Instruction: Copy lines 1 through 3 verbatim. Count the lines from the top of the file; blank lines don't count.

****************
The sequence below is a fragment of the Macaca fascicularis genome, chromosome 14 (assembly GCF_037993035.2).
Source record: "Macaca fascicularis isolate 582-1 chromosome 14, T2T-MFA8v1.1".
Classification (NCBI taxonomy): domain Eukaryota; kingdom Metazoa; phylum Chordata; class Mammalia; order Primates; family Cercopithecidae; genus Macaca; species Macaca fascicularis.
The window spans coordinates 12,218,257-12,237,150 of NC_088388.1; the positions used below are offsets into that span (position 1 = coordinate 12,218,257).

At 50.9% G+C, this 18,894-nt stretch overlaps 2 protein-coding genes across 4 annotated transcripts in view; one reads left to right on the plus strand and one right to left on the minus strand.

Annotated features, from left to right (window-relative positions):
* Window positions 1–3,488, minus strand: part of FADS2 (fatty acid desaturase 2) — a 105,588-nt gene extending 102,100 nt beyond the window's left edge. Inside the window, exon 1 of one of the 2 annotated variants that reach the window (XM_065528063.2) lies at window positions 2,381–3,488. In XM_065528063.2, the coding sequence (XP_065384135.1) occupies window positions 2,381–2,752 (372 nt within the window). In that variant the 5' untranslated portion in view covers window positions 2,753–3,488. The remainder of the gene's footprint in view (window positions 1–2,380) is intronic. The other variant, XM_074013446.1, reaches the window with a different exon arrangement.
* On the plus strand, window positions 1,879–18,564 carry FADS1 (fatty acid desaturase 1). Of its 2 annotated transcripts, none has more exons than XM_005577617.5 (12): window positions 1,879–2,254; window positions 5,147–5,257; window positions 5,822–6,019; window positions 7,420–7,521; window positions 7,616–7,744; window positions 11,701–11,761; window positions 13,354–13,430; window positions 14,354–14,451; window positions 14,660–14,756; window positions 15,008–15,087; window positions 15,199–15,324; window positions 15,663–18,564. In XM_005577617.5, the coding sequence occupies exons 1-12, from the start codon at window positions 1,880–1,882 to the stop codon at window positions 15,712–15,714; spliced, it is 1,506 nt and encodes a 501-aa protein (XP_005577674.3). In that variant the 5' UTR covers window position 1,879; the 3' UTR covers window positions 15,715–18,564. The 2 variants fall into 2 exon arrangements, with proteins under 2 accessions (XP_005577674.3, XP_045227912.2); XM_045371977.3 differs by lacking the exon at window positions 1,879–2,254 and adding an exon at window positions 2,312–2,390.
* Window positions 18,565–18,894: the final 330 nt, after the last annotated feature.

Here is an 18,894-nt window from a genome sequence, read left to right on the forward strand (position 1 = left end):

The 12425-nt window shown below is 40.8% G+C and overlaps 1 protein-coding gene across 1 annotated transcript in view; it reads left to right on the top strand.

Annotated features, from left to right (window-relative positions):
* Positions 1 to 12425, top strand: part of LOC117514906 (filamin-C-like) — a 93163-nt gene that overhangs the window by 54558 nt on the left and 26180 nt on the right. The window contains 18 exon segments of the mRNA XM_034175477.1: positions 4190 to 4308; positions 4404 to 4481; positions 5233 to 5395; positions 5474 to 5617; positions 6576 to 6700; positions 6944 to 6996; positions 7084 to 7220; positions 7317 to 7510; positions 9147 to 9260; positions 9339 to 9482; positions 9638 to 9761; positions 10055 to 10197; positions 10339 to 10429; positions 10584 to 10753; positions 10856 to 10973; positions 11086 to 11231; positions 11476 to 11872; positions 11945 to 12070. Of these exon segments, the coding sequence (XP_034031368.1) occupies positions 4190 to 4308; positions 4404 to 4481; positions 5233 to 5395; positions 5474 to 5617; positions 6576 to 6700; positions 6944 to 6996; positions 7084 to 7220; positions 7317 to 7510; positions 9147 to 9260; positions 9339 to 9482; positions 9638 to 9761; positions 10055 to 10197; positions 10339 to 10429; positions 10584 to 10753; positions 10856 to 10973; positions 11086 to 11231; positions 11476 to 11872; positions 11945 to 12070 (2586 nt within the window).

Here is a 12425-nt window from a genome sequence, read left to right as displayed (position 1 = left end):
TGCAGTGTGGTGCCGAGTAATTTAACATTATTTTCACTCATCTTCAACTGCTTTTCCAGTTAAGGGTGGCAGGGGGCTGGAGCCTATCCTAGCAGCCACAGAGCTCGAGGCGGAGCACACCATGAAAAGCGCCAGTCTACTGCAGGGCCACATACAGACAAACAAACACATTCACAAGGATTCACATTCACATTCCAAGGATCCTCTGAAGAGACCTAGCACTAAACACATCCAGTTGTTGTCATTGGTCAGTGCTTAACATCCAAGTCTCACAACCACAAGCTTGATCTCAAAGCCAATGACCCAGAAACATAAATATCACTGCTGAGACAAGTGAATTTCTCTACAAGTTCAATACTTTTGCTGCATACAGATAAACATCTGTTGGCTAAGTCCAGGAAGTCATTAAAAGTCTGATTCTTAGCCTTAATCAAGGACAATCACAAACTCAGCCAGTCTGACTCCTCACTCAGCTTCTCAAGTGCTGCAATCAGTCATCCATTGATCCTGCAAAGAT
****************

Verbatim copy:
The sequence below is a fragment of the Macaca fascicularis genome, chromosome 14 (assembly GCF_037993035.2).
Source record: "Macaca fascicularis isolate 582-1 chromosome 14, T2T-MFA8v1.1".
Classification (NCBI taxonomy): domain Eukaryota; kingdom Metazoa; phylum Chordata; class Mammalia; order Primates; family Cercopithecidae; genus Macaca; species Macaca fascicularis.